A lot of us have started to take it for granted that we’re surrounded by sensors that are connected to the Internet. Smartphones are packed with these sensors motion, orientation, and various environmental conditions are recorded by these sensors.
Beyond our smartphones, we’re surrounded by sensors – sports tracking devices, smart home solutions and industrial sensors all pick up on a plethora of different conditions. But one thing we’ve probably not given a lot of thought to is how sensors will change the way the airline industry works.
Sensors have long been found on aircraft – jet engine manufacturers like General Electric and Pratt & Whitney embedded sensors into their equipment. These sensors have been quietly collecting vast quantities of data – as an example, the GEnx jet engine has 5,000 individual data points analyzed per second – but this data, formerly an internal tool used by these companies, will soon become a standalone value-generating business itself.
This move to embedding cheap sensors in every conceivable (and many inconceivable) places is known as the Internet of Things (IoT). There are other names for this trend (GE prefers the “industrial Internet”) but essentially they all refer to the same thing: taking small and generally cheap sensors, inserting them in a variety of different places and harnessing the massive amounts of data they create. This data can then be analyzed to determine trends, anomalies and the best way to build things.
While this notion of the IoT might seem irrelevant to all but the most technologically obsessed airline-watcher, the impact of this move is going to be felt throughout the airline industry. There are new business models at stake here, and lucrative ones at that – GE generated close to $1 billion in incremental income in 2013 simply through performance improvements, less downtime and more flying miles generated directly through IoT insights. These benefits are becoming more and more apparent outside of the companies that embed the sensors and will soon start generating benefits for all travelers. Some examples of how this is happening:
New revenue streams
Pratt & Whitney is now using the IoT to launch an entire services business. The company is adding to its traditional after-market business with service contracts that are directly enabled by the collection and analysis of sensor data. The half-terabyte of data that the company collects per flight is being used via data modeling and statistical analysis to anticipate repairs before an aircraft lands. The enabling of this proactive assessment of component wear is generating more tailored maintenance solutions. Rather than simply using flying-hours maintenance schedules, Pratt & Whitney generates value for its customers by moving to a far more predictive maintenance schedule.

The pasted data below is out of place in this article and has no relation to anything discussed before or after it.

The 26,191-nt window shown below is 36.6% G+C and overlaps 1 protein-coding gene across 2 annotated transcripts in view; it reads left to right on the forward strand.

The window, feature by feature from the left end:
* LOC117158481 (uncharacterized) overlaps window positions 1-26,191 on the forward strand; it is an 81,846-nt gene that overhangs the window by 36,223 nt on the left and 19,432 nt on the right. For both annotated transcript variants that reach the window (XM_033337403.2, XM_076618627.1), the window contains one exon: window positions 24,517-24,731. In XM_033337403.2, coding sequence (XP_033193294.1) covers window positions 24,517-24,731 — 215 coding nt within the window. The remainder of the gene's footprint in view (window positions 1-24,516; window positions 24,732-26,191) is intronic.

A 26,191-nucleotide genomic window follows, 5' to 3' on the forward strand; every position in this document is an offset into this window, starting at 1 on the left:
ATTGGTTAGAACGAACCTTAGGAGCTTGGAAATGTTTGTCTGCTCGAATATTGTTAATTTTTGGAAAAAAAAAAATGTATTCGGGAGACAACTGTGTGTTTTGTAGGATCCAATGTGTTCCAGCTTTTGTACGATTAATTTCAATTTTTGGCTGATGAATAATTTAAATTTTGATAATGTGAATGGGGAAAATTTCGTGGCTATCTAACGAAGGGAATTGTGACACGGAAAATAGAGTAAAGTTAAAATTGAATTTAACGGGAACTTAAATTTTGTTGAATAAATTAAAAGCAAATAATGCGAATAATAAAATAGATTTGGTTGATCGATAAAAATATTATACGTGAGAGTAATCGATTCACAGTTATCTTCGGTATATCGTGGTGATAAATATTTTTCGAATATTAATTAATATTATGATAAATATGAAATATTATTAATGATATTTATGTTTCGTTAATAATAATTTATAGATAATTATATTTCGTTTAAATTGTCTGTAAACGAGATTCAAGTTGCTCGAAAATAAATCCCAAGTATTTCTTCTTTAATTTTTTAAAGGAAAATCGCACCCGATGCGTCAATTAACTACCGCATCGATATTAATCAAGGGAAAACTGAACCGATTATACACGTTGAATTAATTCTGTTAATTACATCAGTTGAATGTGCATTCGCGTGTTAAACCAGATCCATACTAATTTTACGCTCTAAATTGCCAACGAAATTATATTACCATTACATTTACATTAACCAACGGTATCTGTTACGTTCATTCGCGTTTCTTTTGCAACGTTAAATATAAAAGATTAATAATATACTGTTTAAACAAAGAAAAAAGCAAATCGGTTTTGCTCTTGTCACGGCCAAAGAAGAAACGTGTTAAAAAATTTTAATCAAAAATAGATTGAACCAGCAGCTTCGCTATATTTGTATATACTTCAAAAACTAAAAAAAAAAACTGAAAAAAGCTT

Paul Maritz, the CEO of analytics technology firm Pivotal, had this to say: “By reviewing real-time data, there is no need to break down an engine every 2,000 hours. This will enable [original equipment manufacturers] to profitably change their business model to contracting for hours of operation, not sales of machines.”
The array of sensors that jet engines (and other parts of modern aircraft) now contain are being used, alongside sophisticated analytic tools, to provide real-time flight information. Whereas in the past this data was stored and downloaded on the ground for analysis after the event, the rise of lower cost computing solutions now means that flight data is being tracked, and reacted to, in real time. Maritz notes: “The Internet of Things is all about catching things in progress rather than waiting until after the fact to analyze the data.”
This ability to react to sensor data in real time, and change the way aircraft perform en route is leading to a shift in the way engine manufacturers and their customers think about the business relationship they have. Manufacturers are monetizing their ability to save airlines money.
In explaining Honeywell’s own initiatives to connect more aircraft mechanical systems, such as brakes and APUs, Honeywell VP of marketing and product management Jack Jacobs, says, “I like to look at it as, there is already a lot of data we have on planes. How do you make it useful so that saves people money, saves the maintenance guys money or make the crews’ life easier for getting information?”
GE, meanwhile, has a division called Flight Efficiency Services that is helping airlines reduce their annual fuel bills by up to 2%. Increasingly engine manufacturers commercial relationships with airlines will include efficiency as a core service level and the use of sensor data will become ever more important.
The future is driven by software
Famed entrepreneur and investor Marc Andreessen famously opined that “software is eating the world”. What he meant is that all companies are applying a software layer to what they do in order to drive efficiencies, develop new products and increase customer satisfaction. The airline industry is no exception and the IoT powered by software and data analytics will fundamentally change the way airlines and associated organizations work.
IoT’s impact on the airline passenger experience is already being explored in a variety of ways. Copenhagen airport, for example, can analyze traffic patterns and dwell times through anonymous contact with passengers’ smartphones at access points. But these and other initiatives beg a larger industry discussion about privacy, security and #PaxEx.